• The Nagoya Protocol also covers traditional knowledge (TK) associated with genetic resources that are covered by the CBD and the benefits arising from its utilization.


  • The Nagoya Protocol will create greater legal certainty and transparency for both providers and users of genetic resources by:
    • Establishing more predictable conditions for access to genetic resources.
    • Helping to ensure benefit-sharing when genetic resources leave the country providing the genetic resources
    • By helping to ensure benefit-sharing, the Nagoya Protocol creates incentives to conserve and sustainably use genetic resources, and therefore enhances the contribution of biodiversity to development and human well-being.

India Signatory to Protocol

  • India signed the Nagoya Protocol in 2011 and ratified it in October 2012. 
  • The ratification by India was done at the 11th Conference of Parties (COP) to the CBD, which was conducted in Hyderabad.

UN’s Champions of the Earth Award

In News

  • Indian wildlife biologist Dr. Purnima Devi Barman is among the honourees of this year’s Champions of the Earth award.
    • Earlier, Prime Minister Narendra Modi was conferred with United Nation’s Champions of the Earth Award 2018
    • PM Modi is the third Indian to receive this award after Tulsi Tanti, Chairman of the Suzlon Group, and Afroz Alam, a lawyer who led the clean-up at Mumbai’s Versova beach.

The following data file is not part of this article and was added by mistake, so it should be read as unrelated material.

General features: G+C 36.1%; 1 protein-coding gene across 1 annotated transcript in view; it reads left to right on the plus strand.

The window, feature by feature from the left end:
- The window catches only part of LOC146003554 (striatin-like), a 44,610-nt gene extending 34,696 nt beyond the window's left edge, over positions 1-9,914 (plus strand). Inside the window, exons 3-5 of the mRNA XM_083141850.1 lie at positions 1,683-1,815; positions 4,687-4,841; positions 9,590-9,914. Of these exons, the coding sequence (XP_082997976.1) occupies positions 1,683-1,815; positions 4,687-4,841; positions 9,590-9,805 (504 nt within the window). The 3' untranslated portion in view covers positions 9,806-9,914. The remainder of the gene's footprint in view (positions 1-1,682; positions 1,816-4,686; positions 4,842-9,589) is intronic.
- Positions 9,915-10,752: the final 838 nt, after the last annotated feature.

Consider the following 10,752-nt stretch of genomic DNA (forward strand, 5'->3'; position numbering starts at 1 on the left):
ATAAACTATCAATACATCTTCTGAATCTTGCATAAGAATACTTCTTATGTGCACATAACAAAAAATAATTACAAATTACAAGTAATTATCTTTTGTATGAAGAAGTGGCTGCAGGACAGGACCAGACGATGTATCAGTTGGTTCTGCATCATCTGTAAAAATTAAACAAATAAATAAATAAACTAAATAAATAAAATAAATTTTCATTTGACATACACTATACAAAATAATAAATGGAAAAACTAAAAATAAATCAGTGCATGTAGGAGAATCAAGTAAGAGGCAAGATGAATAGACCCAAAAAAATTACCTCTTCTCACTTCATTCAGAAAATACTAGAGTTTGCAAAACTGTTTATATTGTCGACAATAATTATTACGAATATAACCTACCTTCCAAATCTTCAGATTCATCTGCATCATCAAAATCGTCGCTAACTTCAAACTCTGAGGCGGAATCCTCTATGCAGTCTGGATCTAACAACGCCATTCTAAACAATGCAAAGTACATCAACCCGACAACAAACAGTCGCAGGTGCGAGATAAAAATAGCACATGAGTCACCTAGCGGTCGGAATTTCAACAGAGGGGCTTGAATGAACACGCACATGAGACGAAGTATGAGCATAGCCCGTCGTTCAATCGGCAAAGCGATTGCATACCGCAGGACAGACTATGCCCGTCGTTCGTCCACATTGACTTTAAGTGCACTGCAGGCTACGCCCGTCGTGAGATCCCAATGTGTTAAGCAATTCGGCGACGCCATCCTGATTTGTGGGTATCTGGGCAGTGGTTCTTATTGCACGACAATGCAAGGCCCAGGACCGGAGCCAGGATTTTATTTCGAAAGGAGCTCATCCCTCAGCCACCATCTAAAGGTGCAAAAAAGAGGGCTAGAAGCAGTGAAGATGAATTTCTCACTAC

About Champions of the Earth award 

  • UNEP’s Champions of the Earth honours individuals, groups, and organizations whose actions have a transformative impact on the environment. 
  • The annual Champions of the Earth award is the UN’s highest environmental honour. 
  • It recognizes outstanding leaders from government, civil society, and the private sector.
  • Since its inception in 2005, the annual Champions of the Earth award has been awarded to trailblazers at the forefront of efforts to protect our natural world.
  • The Champions of the Earth award will celebrate visionaries in three categories:
  • Inspiration and action
  • Entrepreneurial vision
  • Science and innovation


No comments yet. Why don’t you start the discussion?

Leave a Reply

Your email address will not be published. Required fields are marked *